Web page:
Living in a contemporary world and writing about its complex history is a little like operating a weapon of sorts. Whichever way you hold it, you’re aiming, and invariably not even the operator is excludable from this weapon’s range. The writer might have to do a sidestepping, seatswapping shuffle to maintain a readership; the final product must be imbued with enough flesh and blood to give it relevance and readability without losing the reader in proverbial lies, damn lies, and statistics; and the integrity of the writer might be at stake in the face of the ever-evolving truths to which contemporary history is heir.
Thomas C. Reeves is certainly an academic who, in confronting these challenges, delivers the goods. Twentieth Century America: A Brief History is not only brief, it’s concise and penned in a language clean of jargon or that level of detail that notoriously throws the typical undergrad or lay reader into conceptual alienation, informational overload, and total boredom.
At the outset Reeves reveals his intentions. It’s a book designed for the lay reader and college undergraduate. Broad structures are boldly painted, reflecting a range of different views of society palimpsestly close together, so that the total image is cohesive. So, while we see the advent of the 20th century being toasted by Americans with “inventions and technological advances at the core of industrialization,” we also see cities which have become “crowded, chaotic, noisy, filthy, ugly and corrupt.” By the century’s early years, optimism may have been in place regarding nascent American democracy, but “Many Americans were not only hostile to the newcomers, they sought to shut off the flow of immigrants altogether. Organized labor wanted to avoid job competition; racists wished to protect ‘Anglo-Saxon purity’; . . . many Americans disliked Jews and feared the growth of Roman Catholicism.”
Reeves acknowledges how history is constructed by those in the winning seats. He does this by presenting more than one side of the proverbial coin, and the complex views which comprised the controversies weathered over the past 100 years by America. He does not kowtow to popular viewpoints. Rather, his angle is as objective as a book of this nature can be. In the Preface, he comments, “Objectivity is an illusive but worthy goal for the historian.” This is possibly the greatest strength of this work.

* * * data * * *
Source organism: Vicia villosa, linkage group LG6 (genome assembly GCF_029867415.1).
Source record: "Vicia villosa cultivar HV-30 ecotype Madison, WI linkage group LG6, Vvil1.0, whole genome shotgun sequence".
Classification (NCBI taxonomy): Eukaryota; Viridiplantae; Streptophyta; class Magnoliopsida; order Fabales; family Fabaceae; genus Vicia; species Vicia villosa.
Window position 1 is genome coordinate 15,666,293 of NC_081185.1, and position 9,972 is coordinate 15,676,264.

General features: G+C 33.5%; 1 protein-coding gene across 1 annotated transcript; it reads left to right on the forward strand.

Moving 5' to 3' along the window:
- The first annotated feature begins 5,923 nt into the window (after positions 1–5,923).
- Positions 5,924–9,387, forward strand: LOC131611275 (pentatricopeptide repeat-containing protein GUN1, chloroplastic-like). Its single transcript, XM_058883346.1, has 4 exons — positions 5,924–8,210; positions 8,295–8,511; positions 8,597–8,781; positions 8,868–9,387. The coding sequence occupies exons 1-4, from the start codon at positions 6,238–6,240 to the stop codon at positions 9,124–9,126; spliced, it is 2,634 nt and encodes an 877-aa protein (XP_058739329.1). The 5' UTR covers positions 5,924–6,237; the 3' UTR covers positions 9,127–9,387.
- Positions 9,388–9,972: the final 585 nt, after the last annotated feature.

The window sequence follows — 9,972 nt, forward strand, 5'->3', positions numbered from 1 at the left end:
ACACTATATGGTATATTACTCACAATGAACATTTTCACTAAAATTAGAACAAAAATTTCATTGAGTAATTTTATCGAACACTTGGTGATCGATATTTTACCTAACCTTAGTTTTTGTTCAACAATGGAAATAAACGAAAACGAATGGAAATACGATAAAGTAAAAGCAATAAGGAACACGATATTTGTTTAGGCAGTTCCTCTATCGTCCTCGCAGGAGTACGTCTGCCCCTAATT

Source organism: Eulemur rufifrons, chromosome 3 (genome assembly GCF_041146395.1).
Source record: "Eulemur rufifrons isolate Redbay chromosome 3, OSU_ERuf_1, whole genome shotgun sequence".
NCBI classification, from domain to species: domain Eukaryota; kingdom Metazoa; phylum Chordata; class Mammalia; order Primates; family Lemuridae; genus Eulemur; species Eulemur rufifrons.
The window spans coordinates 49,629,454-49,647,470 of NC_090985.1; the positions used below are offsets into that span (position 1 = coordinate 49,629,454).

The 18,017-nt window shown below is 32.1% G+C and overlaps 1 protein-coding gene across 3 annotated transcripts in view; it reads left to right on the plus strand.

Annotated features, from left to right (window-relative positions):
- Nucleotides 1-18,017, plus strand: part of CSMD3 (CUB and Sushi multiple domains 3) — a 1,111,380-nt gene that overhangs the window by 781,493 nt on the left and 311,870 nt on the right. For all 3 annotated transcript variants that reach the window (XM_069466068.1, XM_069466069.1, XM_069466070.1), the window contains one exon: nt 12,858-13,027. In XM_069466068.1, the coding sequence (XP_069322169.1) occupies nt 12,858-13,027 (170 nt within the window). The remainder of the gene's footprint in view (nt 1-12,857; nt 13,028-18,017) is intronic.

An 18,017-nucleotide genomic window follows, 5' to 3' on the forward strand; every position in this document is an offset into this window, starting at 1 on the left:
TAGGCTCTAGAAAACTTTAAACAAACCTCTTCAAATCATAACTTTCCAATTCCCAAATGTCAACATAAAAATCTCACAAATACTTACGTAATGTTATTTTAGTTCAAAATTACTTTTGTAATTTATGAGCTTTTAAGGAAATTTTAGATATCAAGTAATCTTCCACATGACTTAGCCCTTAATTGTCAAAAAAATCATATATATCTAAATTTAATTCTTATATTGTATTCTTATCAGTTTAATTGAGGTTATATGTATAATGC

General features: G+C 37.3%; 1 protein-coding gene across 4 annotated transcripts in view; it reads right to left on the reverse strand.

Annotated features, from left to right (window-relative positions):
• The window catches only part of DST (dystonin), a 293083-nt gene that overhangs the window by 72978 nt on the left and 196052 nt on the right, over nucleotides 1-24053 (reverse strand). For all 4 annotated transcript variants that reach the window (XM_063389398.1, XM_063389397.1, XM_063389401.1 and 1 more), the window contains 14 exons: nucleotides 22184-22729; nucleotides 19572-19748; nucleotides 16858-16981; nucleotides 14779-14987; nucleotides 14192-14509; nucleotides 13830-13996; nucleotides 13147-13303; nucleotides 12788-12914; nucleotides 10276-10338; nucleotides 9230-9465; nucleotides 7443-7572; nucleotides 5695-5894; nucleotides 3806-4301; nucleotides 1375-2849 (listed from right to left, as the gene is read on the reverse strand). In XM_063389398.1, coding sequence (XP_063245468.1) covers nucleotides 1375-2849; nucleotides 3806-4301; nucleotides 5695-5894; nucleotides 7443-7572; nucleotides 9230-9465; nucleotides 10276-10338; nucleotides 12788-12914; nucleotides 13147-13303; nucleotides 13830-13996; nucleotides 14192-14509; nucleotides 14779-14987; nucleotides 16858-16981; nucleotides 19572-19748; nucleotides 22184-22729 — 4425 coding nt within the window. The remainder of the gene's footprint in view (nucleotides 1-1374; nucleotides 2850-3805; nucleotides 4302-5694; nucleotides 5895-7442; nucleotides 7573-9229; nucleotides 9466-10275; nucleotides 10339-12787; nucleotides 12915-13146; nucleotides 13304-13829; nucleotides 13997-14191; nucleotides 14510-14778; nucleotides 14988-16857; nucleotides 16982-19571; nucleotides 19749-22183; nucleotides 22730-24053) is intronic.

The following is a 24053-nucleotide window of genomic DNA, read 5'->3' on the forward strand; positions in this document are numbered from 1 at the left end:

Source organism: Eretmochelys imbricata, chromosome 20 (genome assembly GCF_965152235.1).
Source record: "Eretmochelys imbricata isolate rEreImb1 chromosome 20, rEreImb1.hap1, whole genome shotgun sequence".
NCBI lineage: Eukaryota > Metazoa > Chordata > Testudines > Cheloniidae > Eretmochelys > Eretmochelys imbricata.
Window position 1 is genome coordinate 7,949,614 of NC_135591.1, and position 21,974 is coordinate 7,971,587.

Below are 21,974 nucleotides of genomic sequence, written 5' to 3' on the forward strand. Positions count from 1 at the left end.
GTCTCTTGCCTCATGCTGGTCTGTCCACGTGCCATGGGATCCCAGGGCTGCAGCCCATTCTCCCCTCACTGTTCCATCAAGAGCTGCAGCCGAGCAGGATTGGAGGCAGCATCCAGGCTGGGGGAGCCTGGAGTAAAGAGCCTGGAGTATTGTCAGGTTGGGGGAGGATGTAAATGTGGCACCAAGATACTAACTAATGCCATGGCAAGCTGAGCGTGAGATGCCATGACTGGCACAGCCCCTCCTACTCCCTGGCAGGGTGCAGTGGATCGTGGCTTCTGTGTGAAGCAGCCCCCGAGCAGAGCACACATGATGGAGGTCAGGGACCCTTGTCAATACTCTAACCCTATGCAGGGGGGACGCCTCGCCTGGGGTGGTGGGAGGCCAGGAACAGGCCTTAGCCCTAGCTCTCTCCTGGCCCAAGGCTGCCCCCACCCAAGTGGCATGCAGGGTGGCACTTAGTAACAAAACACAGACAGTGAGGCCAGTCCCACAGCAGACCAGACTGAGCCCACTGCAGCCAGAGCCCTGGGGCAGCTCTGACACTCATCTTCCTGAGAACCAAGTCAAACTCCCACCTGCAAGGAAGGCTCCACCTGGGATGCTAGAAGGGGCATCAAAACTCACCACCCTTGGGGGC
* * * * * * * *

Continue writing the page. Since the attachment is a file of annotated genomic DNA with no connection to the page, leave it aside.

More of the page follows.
In examining the underbody and workings of the century, looking at the ebb and flow of industry, economy, society, and politics, Reeves draws on opinions expressed and realities experienced from all over the social spectrum. The situations of women, minorities, and the poor in a burgeoning culture are often unglamorous. Reeves takes his reader through World Wars, economic depressions, and the development of world peace and democracy. While the American picture might have remained something of an intangible dream in terms of acquisition of wealth and power, at the century’s end, “millions around the globe . . . feared . . . secularism, . . . crime, . . . popular culture, . . . cynicism, and . . . growing disparity of wealth that were part of American life.” Similarly, each president is presented as an individual tainted by fallibility. From Theodore Roosevelt right through to Bill Clinton, each president’s humanity is placed alongside his civic merits, allowing the reader to appreciate policy development and popularity, and individual blunders and misgivings are not whitewashed.